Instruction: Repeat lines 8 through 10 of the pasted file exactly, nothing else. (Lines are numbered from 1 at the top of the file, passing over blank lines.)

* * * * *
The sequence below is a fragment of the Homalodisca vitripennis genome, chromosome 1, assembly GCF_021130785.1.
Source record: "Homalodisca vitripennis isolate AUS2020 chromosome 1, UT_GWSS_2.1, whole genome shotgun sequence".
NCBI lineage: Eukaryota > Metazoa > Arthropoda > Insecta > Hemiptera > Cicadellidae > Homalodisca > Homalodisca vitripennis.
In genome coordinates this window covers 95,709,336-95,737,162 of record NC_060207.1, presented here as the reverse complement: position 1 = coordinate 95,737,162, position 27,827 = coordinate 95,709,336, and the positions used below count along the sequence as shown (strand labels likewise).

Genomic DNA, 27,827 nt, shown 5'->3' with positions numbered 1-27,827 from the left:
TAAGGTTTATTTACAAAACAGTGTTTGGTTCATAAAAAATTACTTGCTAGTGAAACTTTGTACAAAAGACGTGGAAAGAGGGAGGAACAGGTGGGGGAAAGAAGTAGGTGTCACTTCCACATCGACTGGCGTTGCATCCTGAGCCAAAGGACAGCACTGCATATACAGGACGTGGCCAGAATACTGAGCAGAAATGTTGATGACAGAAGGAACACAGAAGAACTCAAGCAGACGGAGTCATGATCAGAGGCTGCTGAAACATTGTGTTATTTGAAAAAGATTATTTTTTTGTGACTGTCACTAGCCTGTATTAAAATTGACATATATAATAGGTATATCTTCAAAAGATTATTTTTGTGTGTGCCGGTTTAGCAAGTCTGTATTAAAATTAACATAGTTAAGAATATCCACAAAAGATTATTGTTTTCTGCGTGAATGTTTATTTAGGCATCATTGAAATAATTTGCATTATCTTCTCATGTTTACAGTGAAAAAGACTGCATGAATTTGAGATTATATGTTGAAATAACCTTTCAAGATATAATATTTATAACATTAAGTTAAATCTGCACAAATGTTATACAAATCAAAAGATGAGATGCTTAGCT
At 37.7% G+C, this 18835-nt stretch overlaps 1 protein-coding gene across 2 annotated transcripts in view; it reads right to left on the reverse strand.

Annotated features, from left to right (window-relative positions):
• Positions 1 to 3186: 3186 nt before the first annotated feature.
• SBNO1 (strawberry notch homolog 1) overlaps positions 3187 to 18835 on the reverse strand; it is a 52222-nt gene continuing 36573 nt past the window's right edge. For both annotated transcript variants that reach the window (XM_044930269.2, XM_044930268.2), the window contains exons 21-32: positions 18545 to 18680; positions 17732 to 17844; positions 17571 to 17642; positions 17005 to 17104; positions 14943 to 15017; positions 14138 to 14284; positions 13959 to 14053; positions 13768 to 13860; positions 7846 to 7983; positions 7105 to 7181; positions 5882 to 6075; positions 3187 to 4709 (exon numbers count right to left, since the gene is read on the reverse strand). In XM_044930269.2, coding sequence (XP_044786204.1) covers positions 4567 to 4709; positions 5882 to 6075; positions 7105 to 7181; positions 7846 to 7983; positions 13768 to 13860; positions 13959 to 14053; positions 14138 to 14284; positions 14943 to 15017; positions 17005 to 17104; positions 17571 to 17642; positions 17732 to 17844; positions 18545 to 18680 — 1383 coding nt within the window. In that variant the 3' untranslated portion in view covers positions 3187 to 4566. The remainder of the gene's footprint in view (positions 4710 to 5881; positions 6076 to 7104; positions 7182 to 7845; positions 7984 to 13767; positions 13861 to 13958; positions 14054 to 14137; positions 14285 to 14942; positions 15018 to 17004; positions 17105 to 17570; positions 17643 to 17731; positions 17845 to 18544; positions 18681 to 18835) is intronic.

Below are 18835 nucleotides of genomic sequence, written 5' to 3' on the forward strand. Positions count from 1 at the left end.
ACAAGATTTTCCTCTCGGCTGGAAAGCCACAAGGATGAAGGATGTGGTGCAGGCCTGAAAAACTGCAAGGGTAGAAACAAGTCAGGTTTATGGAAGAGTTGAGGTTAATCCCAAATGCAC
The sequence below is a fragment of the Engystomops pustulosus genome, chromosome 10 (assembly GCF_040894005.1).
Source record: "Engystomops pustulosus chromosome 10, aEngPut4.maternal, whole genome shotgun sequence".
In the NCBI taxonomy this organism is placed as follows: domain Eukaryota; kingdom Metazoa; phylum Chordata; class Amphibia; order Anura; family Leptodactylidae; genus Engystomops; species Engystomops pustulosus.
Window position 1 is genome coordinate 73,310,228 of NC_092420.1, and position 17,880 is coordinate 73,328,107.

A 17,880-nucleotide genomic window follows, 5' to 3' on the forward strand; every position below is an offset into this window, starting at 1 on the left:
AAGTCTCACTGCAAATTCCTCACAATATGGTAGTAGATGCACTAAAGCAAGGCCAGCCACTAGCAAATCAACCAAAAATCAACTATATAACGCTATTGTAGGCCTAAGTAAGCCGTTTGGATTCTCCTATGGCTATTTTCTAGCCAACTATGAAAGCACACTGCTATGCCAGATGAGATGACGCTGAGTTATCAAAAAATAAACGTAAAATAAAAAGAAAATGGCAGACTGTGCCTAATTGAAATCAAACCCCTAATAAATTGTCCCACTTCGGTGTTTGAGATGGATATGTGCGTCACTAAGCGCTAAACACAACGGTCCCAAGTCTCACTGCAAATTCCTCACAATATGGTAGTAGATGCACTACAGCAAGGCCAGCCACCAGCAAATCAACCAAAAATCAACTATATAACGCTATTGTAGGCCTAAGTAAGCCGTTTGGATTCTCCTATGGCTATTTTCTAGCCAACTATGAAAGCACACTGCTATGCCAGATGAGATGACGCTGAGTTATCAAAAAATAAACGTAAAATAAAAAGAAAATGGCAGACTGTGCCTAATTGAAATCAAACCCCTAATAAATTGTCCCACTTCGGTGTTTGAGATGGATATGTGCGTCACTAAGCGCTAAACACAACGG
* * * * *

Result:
Annotated features, from left to right (window-relative positions):
• Positions 1 to 3186: 3186 nt before the first annotated feature.
• SBNO1 (strawberry notch homolog 1) overlaps positions 3187 to 18835 on the reverse strand; it is a 52222-nt gene continuing 36573 nt past the window's right edge. For both annotated transcript variants that reach the window (XM_044930269.2, XM_044930268.2), the window contains exons 21-32: positions 18545 to 18680; positions 17732 to 17844; positions 17571 to 17642; positions 17005 to 17104; positions 14943 to 15017; positions 14138 to 14284; positions 13959 to 14053; positions 13768 to 13860; positions 7846 to 7983; positions 7105 to 7181; positions 5882 to 6075; positions 3187 to 4709 (exon numbers count right to left, since the gene is read on the reverse strand). In XM_044930269.2, coding sequence (XP_044786204.1) covers positions 4567 to 4709; positions 5882 to 6075; positions 7105 to 7181; positions 7846 to 7983; positions 13768 to 13860; positions 13959 to 14053; positions 14138 to 14284; positions 14943 to 15017; positions 17005 to 17104; positions 17571 to 17642; positions 17732 to 17844; positions 18545 to 18680 — 1383 coding nt within the window. In that variant the 3' untranslated portion in view covers positions 3187 to 4566. The remainder of the gene's footprint in view (positions 4710 to 5881; positions 6076 to 7104; positions 7182 to 7845; positions 7984 to 13767; positions 13861 to 13958; positions 14054 to 14137; positions 14285 to 14942; positions 15018 to 17004; positions 17105 to 17570; positions 17643 to 17731; positions 17845 to 18544; positions 18681 to 18835) is intronic.